I went to Buckingham Palace to receive my knighthood yesterday… Well, the Queen has no recollection of it, but I use ‘alternative facts’, so I am now officially Sir Mark! This childish approach seems to have become thae new standard for grownups, so how can we help young people decide who and what to trust online?

Critical? Thinking!

Once upon a time, there was the truth and there were facts. Nowadays however, it seems such things aren’t quite so important. Confused? You aren’t the only one. With many adults struggling to find reliable, unbiased information online, how do you imagine your pupils feel? Is there any point trying to teach critical thinking when it is more fashionable to be critical about thinking than while thinking? Unsurprisingly, I am going to argue that there is…but that doesn’t make it easy.

What’s the point?

Whilst it is tempting to throw our hands in the air and say “I give up”, the curse and the beauty of teaching is that we can’t ignore the big topics that polarise society like refugees, immigration, left versus right politics, gender issues and of course fake news.

Blurred lines

It is fashionable to name our era ‘post-truth’, but of course there is no such thing. However, just recognising the problem of fake news doesn’t change much – so what can we do? In fact, the lessons we need to teach our young people aren’t all that different to the ones we use to protect them against grooming, radicalisation or child sexual exploitation. We need to help them to spot blurred lines between facts and opinions. This is of course no small task, but help is at hand. As part of our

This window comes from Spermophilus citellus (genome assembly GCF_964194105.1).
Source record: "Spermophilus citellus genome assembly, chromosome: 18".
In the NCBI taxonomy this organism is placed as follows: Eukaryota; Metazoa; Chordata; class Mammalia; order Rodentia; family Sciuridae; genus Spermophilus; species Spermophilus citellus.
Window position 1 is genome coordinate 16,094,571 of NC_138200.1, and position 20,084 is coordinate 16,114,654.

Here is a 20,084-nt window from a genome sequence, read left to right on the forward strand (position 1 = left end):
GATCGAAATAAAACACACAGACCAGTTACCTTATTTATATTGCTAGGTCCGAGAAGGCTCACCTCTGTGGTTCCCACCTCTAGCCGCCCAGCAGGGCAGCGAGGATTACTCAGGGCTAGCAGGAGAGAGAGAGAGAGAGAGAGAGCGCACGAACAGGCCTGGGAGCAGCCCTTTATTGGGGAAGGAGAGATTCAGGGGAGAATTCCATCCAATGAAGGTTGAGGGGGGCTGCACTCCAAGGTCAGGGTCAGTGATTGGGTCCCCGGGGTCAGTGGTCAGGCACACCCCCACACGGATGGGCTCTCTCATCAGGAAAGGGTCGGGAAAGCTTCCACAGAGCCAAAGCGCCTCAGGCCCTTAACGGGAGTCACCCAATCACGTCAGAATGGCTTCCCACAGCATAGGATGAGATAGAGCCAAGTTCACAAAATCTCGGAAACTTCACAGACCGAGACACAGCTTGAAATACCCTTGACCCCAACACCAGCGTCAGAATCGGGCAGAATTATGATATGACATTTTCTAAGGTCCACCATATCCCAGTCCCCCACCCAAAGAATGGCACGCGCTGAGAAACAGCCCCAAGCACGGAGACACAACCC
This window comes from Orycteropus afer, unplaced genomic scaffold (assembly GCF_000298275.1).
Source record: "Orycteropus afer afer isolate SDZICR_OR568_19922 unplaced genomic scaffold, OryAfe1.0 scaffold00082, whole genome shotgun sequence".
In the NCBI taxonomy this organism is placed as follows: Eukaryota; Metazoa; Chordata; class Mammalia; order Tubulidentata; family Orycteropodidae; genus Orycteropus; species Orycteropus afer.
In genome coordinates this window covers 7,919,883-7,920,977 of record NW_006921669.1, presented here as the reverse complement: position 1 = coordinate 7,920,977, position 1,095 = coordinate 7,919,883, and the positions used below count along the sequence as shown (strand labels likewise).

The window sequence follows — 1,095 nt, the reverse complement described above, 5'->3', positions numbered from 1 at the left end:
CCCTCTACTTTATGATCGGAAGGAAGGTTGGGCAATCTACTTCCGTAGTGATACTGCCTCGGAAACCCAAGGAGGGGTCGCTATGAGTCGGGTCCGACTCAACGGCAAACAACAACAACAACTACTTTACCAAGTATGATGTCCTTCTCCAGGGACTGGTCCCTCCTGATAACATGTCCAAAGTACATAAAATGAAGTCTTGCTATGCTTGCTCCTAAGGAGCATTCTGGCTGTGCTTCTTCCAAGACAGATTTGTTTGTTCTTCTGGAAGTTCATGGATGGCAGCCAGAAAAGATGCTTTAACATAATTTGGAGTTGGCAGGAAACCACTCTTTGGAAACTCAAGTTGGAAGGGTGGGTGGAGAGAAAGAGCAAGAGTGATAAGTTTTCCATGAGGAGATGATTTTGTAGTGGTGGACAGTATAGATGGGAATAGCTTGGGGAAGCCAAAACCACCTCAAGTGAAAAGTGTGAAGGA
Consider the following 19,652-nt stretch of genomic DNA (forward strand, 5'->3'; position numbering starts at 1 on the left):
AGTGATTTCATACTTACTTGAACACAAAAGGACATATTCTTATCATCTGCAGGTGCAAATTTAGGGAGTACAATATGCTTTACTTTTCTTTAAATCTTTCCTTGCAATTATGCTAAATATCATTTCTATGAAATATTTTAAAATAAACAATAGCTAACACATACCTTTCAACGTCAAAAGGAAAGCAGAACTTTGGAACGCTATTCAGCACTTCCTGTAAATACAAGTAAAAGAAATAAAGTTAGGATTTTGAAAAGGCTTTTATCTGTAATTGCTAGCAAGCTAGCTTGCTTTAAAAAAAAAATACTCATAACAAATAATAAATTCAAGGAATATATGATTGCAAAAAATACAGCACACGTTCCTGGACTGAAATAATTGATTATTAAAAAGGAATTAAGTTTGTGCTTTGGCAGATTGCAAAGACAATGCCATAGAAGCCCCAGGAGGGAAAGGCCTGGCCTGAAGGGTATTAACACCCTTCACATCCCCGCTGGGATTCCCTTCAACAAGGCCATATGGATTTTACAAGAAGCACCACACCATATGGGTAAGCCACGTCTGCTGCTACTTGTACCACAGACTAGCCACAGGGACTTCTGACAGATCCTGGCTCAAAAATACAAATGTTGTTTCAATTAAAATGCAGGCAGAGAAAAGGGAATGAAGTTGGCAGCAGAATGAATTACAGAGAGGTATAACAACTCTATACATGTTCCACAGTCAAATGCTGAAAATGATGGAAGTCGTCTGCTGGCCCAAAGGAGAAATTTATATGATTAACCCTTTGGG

commitment at LGfL to keeping children safe online and to helping schools achieve this end, we have added a ‘fake news & hoaxes’ section to our online resources portal where we collated a selection of tools to help schools in this area:

Trust Me!

One of the resources at the top of the list in the fake news section is Trust Me, a tool we developed with Childnet International for developing critical thinking skills for the online world. The age-appropriate packs cover Content and Contact for Primaries, and Content, Contact and Propaganda for Secondaries. The whole point of the practical resource is to provoke discussion among pupils and challenge them to think critically about what they see on websites and social media.

The red car and the blue car

It is of course important that we help pupils to make up their own minds and do not push them down a particular route. The Wall Street Journal has created a particularly useful tool for this (also to be found at Pick a topic (Trump, Obama, Guns, Immigration, etc) and see the latest tweets on the subject by fierce Republican and Democrat supporters. This juxtaposition provides a great illustration for older learners of how people can passionately hold drastically diverging views but claim that the facts are on their side.

Look – it’s a tree octopus

And it’s never too early to start teaching these skills – for younger learners, try exploring the Dog Island or Tree Octopus conservation website. Or maybe try them on your colleagues first. But careful; they don’t exist: it’s fake news!

March 2017